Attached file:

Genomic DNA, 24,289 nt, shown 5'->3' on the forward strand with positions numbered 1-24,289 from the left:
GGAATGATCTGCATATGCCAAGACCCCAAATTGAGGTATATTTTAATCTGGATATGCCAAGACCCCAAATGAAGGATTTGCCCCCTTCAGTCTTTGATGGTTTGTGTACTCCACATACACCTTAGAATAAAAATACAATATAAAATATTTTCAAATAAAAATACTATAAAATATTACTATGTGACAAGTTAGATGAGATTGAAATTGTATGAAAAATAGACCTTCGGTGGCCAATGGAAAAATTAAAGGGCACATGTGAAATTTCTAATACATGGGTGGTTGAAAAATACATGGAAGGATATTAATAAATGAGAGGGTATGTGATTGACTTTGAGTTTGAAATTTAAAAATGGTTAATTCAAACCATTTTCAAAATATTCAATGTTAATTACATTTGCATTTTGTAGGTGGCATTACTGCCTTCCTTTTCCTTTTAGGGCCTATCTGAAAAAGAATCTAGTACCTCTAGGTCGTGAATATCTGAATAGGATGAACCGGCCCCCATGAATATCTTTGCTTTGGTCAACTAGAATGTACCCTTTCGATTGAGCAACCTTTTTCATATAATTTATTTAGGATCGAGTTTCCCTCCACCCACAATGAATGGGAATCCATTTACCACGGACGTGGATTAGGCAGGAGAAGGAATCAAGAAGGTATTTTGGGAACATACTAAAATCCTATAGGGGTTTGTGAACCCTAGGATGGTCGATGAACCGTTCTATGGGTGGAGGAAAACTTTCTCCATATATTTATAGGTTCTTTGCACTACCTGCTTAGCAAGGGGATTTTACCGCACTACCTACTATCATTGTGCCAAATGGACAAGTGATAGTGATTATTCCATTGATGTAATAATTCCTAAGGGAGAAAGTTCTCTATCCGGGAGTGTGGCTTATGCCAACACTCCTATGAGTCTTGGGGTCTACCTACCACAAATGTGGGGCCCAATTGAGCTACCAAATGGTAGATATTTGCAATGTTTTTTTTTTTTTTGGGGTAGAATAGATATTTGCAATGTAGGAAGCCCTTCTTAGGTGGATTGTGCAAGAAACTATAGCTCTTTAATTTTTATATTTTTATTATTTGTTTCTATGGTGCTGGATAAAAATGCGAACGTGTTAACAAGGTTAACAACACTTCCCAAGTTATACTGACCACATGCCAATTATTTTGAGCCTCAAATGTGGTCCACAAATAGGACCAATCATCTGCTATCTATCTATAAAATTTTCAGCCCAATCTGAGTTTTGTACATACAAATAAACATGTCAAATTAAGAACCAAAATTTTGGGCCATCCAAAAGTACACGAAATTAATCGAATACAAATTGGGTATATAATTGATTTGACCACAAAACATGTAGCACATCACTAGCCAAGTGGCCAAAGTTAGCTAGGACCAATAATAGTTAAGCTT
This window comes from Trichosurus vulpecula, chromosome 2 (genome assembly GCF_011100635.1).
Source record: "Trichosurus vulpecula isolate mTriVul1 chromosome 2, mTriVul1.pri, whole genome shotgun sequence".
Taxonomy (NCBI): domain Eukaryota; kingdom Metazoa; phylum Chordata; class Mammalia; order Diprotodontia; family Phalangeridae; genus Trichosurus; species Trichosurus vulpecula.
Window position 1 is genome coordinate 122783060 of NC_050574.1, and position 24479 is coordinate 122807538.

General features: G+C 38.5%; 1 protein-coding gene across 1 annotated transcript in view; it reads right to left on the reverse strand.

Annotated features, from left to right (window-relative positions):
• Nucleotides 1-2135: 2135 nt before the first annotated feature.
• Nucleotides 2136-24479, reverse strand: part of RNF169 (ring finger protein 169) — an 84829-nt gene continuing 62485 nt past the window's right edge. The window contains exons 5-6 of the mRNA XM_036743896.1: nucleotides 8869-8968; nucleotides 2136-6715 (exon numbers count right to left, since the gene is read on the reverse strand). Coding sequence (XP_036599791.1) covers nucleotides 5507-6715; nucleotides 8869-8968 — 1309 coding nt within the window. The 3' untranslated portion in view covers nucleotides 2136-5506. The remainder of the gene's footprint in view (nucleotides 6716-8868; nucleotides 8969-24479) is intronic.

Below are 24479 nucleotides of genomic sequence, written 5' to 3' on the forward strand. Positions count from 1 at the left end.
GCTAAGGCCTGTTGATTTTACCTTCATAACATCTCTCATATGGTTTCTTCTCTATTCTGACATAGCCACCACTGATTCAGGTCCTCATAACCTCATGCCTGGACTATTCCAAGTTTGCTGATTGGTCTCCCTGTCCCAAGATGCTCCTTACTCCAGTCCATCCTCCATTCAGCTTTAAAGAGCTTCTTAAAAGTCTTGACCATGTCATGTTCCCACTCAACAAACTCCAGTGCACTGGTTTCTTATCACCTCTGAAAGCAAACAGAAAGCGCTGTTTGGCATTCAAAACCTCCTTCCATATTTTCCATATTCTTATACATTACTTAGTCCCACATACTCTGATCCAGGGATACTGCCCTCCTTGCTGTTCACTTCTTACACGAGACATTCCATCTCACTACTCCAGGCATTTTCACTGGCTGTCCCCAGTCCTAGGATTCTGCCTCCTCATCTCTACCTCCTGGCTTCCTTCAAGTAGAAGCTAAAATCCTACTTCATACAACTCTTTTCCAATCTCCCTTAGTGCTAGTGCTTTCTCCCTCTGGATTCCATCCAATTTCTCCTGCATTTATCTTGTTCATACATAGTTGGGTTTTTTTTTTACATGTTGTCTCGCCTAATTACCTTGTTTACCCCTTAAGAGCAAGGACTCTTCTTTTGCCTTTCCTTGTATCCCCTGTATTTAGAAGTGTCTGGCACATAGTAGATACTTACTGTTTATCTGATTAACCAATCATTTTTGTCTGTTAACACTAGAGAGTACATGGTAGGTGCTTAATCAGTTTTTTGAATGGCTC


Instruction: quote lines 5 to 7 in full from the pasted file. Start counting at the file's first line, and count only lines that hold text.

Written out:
Taxonomy (NCBI): domain Eukaryota; kingdom Metazoa; phylum Chordata; class Mammalia; order Diprotodontia; family Phalangeridae; genus Trichosurus; species Trichosurus vulpecula.
Window position 1 is genome coordinate 122783060 of NC_050574.1, and position 24479 is coordinate 122807538.

General features: G+C 38.5%; 1 protein-coding gene across 1 annotated transcript in view; it reads right to left on the reverse strand.